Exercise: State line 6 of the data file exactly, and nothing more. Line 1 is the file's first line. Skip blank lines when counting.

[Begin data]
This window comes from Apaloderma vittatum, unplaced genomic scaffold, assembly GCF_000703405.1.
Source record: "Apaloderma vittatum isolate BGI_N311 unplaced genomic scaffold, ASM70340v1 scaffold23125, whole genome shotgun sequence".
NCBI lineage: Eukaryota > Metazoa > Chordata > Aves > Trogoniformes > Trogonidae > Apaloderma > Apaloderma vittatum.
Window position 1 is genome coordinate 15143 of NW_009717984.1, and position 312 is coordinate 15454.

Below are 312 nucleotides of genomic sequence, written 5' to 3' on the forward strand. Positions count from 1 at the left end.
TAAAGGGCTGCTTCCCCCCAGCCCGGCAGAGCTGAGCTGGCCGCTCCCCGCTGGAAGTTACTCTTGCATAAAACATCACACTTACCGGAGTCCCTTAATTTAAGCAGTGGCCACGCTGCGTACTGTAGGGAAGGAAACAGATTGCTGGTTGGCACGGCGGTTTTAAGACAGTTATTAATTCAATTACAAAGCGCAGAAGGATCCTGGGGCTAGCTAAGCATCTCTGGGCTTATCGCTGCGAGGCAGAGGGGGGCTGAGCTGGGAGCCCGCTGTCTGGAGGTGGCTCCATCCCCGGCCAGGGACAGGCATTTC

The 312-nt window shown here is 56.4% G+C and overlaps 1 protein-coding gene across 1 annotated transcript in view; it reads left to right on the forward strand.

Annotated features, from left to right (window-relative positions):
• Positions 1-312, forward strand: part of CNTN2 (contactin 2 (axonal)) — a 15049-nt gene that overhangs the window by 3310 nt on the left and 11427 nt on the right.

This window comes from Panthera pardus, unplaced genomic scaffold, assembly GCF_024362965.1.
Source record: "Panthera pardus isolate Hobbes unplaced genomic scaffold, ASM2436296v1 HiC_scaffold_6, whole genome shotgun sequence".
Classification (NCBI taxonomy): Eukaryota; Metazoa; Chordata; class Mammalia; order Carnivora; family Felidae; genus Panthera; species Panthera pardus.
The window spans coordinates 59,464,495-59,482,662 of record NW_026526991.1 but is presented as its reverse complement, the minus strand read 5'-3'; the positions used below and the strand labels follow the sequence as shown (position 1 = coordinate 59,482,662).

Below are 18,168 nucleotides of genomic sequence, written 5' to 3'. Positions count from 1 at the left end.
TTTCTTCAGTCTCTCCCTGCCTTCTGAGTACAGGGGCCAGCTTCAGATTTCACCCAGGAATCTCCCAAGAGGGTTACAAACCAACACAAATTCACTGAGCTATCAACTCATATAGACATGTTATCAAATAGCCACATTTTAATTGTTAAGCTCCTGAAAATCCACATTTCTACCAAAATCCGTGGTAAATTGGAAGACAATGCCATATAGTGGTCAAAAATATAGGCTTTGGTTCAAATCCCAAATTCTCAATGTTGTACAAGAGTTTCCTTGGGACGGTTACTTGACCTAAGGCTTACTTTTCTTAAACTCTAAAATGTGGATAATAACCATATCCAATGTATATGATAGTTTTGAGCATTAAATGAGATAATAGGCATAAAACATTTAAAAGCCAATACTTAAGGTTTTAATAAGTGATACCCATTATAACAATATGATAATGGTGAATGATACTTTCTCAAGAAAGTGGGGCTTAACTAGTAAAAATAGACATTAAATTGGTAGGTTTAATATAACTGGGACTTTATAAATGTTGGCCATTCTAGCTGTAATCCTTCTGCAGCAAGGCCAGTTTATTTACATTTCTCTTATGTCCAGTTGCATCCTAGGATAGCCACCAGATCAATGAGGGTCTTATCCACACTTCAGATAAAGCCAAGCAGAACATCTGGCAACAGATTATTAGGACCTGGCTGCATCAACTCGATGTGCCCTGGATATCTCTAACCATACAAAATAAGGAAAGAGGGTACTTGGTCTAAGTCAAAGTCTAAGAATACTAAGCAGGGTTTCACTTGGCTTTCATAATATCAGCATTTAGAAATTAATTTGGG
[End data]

TAAAGGGCTGCTTCCCCCCAGCCCGGCAGAGCTGAGCTGGCCGCTCCCCGCTGGAAGTTACTCTTGCATAAAACATCACACTTACCGGAGTCCCTTAATTTAAGCAGTGGCCACGCTGCGTACTGTAGGGAAGGAAACAGATTGCTGGTTGGCACGGCGGTTTTAAGACAGTTATTAATTCAATTACAAAGCGCAGAAGGATCCTGGGGCTAGCTAAGCATCTCTGGGCTTATCGCTGCGAGGCAGAGGGGGGCTGAGCTGGGAGCCCGCTGTCTGGAGGTGGCTCCATCCCCGGCCAGGGACAGGCATTTC